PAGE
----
*Catherine Ni Ciardha Land owner, Minister for state for Land Use and Biodiversity Pippa Hackett and Ecologist and Project Lead Barry O’Loughlin at the Shanakyle Bog Restoration and Habitat Enhancement Project EIP Launch Day. Photograph: Natasha Barton
THE completed Shanakyle Bog restoration and habitat enhancement project was launched earlier this month in a celebration of what is a first of its kind environmental initiative in Co. Clare.
Shanakyle, Parteen is the first raised bog to be rewetted in the county, a process of blocking drains to restore cut and degraded bogs to their previous condition.
Bog rewetting and rewilding creates favourable conditions for native biodiversity, enabling the growth sphagnum mosses, a renowned carbon sink, making this project a major step forward into a greener future for Clare.
Barry O’Loughlin, the ecologist who headed up the bog restoration, told The Clare Echo about the significance of the project. “Bogs store twice as much carbon as the world’s tropical rainforests. An EPA funded research study was carried out on Moyarwood Bog, a raised bog in Galway, and over a five-year period they discovered there was. 78 tonnes of carbon per hectare per year being absorbed on a rewetted section. Then they looked at a drained section for comparison and they found that it was emitting 1.57 tonnes per hectare per year”.
The Inagh man said, “The Shanakyle Bog restoration all started when landowner Catherine Ní Ciardha contacted me to manage her land for biodiversity. I had carried out my masters project on Shanakyle bog in 2010, that’s how I knew Catherine, and since then I had worked with Bord na Móna on large scale rewetting and rehabilitation programs. So, I just said [to Catherine] ‘why don’t we restore the bog?’ which she was on for and then we ended up diversifying the project to include the creation of a wildlife pond, managing 10 acres of grassland for a wildflower meadow, and installing 30 bird nest boxes for rare and endangered species”.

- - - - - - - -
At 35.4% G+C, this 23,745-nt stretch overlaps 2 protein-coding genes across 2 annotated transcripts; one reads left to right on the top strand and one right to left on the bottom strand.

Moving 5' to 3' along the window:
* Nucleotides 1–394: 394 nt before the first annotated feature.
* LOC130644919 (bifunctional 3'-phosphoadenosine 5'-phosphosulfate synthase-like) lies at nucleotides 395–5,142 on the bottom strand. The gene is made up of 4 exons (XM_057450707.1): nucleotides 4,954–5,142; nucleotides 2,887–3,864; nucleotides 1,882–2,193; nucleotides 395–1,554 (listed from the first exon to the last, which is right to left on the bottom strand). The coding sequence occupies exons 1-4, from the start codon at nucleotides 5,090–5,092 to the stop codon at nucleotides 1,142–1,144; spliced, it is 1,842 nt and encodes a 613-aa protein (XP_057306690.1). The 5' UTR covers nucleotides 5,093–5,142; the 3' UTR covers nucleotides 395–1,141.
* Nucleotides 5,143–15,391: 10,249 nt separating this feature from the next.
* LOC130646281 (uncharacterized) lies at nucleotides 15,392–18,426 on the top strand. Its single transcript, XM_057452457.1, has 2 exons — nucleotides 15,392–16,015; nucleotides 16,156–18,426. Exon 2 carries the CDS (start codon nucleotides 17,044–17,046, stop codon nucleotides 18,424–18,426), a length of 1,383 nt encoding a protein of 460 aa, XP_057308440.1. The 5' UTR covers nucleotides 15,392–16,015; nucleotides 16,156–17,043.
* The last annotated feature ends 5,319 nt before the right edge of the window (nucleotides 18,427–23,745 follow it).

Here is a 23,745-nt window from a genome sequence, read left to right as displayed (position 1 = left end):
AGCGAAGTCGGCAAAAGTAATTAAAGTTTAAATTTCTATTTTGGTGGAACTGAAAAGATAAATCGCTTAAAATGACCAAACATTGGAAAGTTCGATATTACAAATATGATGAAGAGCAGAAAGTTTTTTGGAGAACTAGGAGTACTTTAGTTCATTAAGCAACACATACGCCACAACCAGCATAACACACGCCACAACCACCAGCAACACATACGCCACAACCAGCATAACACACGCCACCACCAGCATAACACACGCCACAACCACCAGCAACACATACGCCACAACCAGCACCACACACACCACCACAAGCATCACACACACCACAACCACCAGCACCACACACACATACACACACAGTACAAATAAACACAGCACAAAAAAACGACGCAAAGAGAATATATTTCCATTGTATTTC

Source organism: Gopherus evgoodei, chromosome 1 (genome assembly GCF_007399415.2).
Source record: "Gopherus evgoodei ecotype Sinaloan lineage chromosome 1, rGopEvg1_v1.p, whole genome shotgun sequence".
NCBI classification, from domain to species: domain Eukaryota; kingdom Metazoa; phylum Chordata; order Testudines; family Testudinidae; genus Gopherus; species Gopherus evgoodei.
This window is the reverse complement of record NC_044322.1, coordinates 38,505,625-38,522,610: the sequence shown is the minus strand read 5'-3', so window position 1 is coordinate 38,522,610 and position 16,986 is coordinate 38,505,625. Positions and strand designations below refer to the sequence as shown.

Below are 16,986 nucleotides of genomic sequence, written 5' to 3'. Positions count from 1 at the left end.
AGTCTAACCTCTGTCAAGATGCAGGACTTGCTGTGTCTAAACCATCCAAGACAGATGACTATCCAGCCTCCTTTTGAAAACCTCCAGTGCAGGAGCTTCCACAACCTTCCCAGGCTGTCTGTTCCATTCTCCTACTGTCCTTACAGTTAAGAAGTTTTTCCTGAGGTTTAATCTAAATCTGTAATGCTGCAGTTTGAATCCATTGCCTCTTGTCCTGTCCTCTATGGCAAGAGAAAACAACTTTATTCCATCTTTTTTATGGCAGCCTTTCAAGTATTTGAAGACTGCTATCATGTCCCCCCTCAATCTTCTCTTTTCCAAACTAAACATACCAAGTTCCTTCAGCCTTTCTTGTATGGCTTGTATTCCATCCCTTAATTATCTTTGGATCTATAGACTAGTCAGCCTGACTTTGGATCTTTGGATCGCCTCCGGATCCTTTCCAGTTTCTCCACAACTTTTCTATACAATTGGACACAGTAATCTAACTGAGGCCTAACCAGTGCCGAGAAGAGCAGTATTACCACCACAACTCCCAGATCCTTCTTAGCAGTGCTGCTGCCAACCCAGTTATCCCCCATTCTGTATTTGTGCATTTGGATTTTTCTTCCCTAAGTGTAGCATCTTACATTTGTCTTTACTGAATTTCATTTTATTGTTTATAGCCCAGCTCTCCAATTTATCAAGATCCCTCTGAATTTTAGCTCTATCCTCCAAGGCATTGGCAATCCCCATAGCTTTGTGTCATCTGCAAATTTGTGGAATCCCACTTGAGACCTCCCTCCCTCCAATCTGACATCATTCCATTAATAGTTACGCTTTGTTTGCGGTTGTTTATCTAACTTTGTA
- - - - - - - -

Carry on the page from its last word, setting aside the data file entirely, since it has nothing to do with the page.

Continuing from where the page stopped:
The restoration of the 30 acre bog was completed on funding of €3 million allocated by Minister of State for Land Use and Biodiversity, Pippa Hackett (GP) who attended the launch.
The restoration was a major success, Shanakyle bog has passed 50% sphagnum moss cover which means it is now considered ‘an active raised bog’. Active raised bogs constitute less than 1% of Ireland’s total land cover and are categorized as a rare annex 1 habitat under the EU habitats directive despite their environmental importance.
Barry says he’s already seen a big improvement in the biodiversity of the bog, “we carried out the work from October to December in 2021 and already we’re seeing sphagnum growing. Then of course we’re getting a lot of birds of prey coming to the bog and we’re getting mallards as well so it’s becoming a biodiversity hotspot”.
Bog restoration is becoming popular nationwide, and Barry thinks the work at Shanakyle could inspire others, “a community in Offaly contacted us and came down and now they want to do something after seeing what we’ve done so it does have a knock-on effect on other groups. There’s a group in Galway which have got funding and they’ve come down to Shanakyle as well, there’s just a huge interest in wetlands and what people can do on their own land. They see how it’s done, and it encourages them to do something similar”.